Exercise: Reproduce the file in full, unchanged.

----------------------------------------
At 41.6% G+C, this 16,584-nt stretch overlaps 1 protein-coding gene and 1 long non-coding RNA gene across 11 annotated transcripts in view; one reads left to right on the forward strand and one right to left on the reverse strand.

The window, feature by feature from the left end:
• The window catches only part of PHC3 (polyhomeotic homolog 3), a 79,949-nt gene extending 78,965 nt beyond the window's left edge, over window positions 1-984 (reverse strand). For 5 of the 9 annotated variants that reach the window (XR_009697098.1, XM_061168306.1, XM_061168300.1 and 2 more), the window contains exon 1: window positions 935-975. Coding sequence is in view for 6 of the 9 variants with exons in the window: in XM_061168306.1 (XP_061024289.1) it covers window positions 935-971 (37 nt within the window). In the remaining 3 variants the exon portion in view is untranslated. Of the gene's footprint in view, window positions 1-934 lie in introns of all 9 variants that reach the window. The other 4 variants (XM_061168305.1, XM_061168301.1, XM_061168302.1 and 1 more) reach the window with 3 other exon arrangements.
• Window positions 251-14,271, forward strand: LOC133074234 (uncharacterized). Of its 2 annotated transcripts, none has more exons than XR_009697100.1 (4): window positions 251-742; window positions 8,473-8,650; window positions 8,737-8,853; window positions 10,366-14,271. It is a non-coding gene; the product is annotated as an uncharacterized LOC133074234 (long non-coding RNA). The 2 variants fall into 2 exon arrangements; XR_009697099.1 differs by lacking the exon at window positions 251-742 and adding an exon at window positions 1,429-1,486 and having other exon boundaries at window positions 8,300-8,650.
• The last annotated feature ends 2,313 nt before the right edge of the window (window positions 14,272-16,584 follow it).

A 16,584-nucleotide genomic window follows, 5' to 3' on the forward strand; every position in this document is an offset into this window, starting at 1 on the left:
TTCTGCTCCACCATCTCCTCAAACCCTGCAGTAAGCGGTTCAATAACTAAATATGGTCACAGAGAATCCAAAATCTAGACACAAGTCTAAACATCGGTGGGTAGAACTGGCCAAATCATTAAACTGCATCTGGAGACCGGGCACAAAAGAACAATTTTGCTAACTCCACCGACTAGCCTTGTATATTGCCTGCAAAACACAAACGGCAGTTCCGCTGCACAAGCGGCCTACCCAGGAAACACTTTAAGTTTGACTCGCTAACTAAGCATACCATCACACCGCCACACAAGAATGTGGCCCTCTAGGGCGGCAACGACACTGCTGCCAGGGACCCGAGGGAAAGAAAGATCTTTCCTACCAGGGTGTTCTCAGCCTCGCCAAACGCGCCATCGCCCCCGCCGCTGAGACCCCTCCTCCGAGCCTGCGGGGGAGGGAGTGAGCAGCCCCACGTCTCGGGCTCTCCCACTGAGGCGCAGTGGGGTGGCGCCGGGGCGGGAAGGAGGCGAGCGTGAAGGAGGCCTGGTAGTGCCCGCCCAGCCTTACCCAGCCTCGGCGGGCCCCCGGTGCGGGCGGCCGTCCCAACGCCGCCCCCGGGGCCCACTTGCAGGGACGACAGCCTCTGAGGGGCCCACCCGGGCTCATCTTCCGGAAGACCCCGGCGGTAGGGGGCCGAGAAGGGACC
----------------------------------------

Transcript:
At 41.6% G+C, this 16,584-nt stretch overlaps 1 protein-coding gene and 1 long non-coding RNA gene across 11 annotated transcripts in view; one reads left to right on the forward strand and one right to left on the reverse strand.

The window, feature by feature from the left end:
• The window catches only part of PHC3 (polyhomeotic homolog 3), a 79,949-nt gene extending 78,965 nt beyond the window's left edge, over window positions 1-984 (reverse strand). For 5 of the 9 annotated variants that reach the window (XR_009697098.1, XM_061168306.1, XM_061168300.1 and 2 more), the window contains exon 1: window positions 935-975. Coding sequence is in view for 6 of the 9 variants with exons in the window: in XM_061168306.1 (XP_061024289.1) it covers window positions 935-971 (37 nt within the window). In the remaining 3 variants the exon portion in view is untranslated. Of the gene's footprint in view, window positions 1-934 lie in introns of all 9 variants that reach the window. The other 4 variants (XM_061168305.1, XM_061168301.1, XM_061168302.1 and 1 more) reach the window with 3 other exon arrangements.
• Window positions 251-14,271, forward strand: LOC133074234 (uncharacterized). Of its 2 annotated transcripts, none has more exons than XR_009697100.1 (4): window positions 251-742; window positions 8,473-8,650; window positions 8,737-8,853; window positions 10,366-14,271. It is a non-coding gene; the product is annotated as an uncharacterized LOC133074234 (long non-coding RNA). The 2 variants fall into 2 exon arrangements; XR_009697099.1 differs by lacking the exon at window positions 251-742 and adding an exon at window positions 1,429-1,486 and having other exon boundaries at window positions 8,300-8,650.
• The last annotated feature ends 2,313 nt before the right edge of the window (window positions 14,272-16,584 follow it).

A 16,584-nucleotide genomic window follows, 5' to 3' on the forward strand; every position in this document is an offset into this window, starting at 1 on the left:
TTCTGCTCCACCATCTCCTCAAACCCTGCAGTAAGCGGTTCAATAACTAAATATGGTCACAGAGAATCCAAAATCTAGACACAAGTCTAAACATCGGTGGGTAGAACTGGCCAAATCATTAAACTGCATCTGGAGACCGGGCACAAAAGAACAATTTTGCTAACTCCACCGACTAGCCTTGTATATTGCCTGCAAAACACAAACGGCAGTTCCGCTGCACAAGCGGCCTACCCAGGAAACACTTTAAGTTTGACTCGCTAACTAAGCATACCATCACACCGCCACACAAGAATGTGGCCCTCTAGGGCGGCAACGACACTGCTGCCAGGGACCCGAGGGAAAGAAAGATCTTTCCTACCAGGGTGTTCTCAGCCTCGCCAAACGCGCCATCGCCCCCGCCGCTGAGACCCCTCCTCCGAGCCTGCGGGGGAGGGAGTGAGCAGCCCCACGTCTCGGGCTCTCCCACTGAGGCGCAGTGGGGTGGCGCCGGGGCGGGAAGGAGGCGAGCGTGAAGGAGGCCTGGTAGTGCCCGCCCAGCCTTACCCAGCCTCGGCGGGCCCCCGGTGCGGGCGGCCGTCCCAACGCCGCCCCCGGGGCCCACTTGCAGGGACGACAGCCTCTGAGGGGCCCACCCGGGCTCATCTTCCGGAAGACCCCGGCGGTAGGGGGCCGAGAAGGGACC